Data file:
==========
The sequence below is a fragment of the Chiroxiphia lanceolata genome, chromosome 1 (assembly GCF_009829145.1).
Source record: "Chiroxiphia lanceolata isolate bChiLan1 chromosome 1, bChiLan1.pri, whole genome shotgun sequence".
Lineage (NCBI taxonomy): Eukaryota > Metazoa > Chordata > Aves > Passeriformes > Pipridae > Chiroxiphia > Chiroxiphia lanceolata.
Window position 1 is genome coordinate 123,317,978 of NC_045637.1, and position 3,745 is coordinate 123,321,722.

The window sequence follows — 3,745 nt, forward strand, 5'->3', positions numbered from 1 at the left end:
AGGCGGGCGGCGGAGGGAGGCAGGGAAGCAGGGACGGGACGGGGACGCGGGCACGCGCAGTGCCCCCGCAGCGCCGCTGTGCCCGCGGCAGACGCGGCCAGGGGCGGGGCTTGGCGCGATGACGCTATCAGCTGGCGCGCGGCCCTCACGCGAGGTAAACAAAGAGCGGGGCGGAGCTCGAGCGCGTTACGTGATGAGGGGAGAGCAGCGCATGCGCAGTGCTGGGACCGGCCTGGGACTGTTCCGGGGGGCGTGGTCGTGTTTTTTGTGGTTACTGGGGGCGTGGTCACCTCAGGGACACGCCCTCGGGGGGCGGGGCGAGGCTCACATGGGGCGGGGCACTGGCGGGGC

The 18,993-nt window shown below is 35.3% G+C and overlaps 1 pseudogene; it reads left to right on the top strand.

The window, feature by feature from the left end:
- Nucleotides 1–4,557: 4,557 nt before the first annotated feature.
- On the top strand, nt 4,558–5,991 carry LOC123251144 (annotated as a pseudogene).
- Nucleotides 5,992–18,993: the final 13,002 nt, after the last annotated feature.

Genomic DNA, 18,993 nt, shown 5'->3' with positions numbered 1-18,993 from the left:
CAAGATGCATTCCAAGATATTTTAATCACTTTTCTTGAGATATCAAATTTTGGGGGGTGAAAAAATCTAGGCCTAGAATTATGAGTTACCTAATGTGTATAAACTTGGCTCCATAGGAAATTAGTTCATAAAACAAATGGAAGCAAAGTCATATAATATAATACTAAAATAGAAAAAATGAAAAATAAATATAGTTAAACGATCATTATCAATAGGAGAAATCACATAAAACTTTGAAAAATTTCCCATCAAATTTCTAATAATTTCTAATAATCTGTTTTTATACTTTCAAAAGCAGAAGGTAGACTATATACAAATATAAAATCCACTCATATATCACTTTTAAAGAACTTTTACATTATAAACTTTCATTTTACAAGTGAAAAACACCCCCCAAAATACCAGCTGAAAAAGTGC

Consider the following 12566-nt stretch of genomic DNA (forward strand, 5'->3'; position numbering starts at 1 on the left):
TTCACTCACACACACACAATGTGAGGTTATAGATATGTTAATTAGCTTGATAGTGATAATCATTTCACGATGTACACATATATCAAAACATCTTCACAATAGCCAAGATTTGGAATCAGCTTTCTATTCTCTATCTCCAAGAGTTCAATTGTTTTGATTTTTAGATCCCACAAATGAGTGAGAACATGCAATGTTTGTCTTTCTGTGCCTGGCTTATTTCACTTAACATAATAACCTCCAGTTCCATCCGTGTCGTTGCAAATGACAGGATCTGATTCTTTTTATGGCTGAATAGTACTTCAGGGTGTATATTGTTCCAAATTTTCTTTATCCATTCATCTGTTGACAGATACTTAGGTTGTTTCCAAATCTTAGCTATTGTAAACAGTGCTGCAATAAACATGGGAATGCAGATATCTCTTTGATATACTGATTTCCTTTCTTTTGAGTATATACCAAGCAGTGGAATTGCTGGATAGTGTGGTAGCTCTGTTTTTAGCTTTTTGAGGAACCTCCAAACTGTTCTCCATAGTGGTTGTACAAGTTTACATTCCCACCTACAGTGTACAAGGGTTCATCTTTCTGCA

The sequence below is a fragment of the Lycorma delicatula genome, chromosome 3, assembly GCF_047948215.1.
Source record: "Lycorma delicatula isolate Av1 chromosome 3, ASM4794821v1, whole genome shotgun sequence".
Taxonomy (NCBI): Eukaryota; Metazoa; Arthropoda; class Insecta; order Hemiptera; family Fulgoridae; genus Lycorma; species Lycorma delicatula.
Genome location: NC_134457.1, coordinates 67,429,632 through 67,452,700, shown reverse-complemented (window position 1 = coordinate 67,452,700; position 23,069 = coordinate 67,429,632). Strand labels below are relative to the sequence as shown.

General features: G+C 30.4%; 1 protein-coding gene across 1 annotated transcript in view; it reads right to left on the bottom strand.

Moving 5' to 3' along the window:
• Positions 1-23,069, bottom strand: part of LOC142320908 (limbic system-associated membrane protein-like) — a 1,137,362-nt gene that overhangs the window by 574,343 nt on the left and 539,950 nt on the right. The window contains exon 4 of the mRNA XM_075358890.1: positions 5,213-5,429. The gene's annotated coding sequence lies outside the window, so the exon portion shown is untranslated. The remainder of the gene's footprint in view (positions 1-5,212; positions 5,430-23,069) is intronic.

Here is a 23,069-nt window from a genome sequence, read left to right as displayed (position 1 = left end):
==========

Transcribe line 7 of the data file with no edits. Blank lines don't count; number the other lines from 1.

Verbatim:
The 18,993-nt window shown below is 35.3% G+C and overlaps 1 pseudogene; it reads left to right on the top strand.